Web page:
Edited by Andrea Padovan
[Evolutionary Linguistic Theory 2:1] 2020
► pp. 56–83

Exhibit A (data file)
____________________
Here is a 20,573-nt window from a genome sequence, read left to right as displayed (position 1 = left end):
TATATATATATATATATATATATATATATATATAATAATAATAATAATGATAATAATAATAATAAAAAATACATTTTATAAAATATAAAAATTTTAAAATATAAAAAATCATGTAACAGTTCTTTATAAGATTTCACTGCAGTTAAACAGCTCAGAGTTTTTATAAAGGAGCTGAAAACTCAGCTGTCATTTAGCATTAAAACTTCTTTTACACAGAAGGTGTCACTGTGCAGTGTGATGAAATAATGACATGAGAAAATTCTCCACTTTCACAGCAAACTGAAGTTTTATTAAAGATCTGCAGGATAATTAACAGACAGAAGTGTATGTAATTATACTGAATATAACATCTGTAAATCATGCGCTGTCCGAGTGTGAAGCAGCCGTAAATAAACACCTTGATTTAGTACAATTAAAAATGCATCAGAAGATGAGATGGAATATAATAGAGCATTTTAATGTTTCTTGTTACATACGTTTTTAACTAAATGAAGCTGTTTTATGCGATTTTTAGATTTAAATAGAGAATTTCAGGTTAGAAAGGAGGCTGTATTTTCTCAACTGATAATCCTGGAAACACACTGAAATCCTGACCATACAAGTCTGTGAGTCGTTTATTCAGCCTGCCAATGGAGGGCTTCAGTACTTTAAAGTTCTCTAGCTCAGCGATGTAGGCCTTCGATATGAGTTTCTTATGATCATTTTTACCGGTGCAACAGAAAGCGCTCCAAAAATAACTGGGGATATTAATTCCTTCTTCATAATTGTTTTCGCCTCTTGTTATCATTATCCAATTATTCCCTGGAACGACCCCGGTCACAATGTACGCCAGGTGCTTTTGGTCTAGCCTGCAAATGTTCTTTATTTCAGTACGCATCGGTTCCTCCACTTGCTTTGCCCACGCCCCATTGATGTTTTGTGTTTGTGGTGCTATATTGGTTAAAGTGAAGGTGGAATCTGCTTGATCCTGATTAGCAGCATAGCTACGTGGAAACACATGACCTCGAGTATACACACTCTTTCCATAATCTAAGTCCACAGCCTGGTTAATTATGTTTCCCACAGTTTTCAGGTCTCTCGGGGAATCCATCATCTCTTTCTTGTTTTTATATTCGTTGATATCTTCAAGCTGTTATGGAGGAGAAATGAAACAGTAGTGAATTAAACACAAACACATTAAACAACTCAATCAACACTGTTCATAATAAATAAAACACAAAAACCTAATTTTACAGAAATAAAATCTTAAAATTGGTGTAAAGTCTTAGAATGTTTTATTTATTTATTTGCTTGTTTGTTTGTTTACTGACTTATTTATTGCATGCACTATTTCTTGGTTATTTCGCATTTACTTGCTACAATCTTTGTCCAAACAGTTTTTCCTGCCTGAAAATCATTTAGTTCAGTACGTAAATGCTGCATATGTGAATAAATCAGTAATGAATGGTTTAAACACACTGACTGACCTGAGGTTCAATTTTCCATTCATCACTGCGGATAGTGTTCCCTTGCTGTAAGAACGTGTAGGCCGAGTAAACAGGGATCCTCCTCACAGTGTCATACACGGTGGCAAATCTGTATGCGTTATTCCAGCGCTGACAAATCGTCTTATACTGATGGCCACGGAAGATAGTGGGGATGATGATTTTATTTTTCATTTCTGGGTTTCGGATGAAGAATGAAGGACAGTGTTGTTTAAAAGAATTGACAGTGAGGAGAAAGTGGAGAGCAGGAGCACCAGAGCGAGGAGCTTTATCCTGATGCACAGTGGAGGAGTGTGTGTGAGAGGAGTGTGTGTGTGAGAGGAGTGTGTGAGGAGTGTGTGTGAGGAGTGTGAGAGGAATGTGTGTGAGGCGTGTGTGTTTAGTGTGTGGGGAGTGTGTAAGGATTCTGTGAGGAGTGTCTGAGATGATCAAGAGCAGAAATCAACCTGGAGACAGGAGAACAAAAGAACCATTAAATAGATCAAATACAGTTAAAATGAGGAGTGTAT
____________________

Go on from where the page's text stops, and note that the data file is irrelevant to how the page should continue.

This paper offers a review of a current understanding of the content and the form of linguistic roots. It first updates and buttresses the case against semantic content of uncategorised roots and for Late Insertion of roots; then it investigates how native speakers identify roots. More specifically, the idea that roots may be polysemous or may encode the shadow of a denotation, namely the common denominator of the denotations of words derived from it, is refuted on the basis of conceptual and empirical arguments from a number of languages. Subsequently, the existence of a spectrum of content to which roots belong, with roots ranging from contentless to semantically specific and concrete, is also shown to be illusory, and to result from the actual productivity, hence diversity, of the words derived from it. Arguments for Late Insertion of roots are then reviewed and updated, divorcing roots from the forms that realise them. These arguments are systematically combined with the semantic contentlessness of roots in support of Acquaviva’s analysis of them as abstract indices, i.e. as the syntax-internal criteria of lexical identity. This account is taken to its logical conclusion in the final section: if roots are indeed abstract indices, then they cannot be identified either by the semantic content they realise within grammatical structures or by their forms. An account is therefore advanced according to which roots are identified just once by native speakers over their lexicon at a given moment and on the basis of three heuristic principles: one form-based, one based on the feature content and the exponence of the structures in which roots are embedded, and one taking care of root suppletion.